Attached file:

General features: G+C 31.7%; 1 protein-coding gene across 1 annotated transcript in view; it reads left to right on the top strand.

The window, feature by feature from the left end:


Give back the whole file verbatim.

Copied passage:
General features: G+C 31.7%; 1 protein-coding gene across 1 annotated transcript in view; it reads left to right on the top strand.

The window, feature by feature from the left end: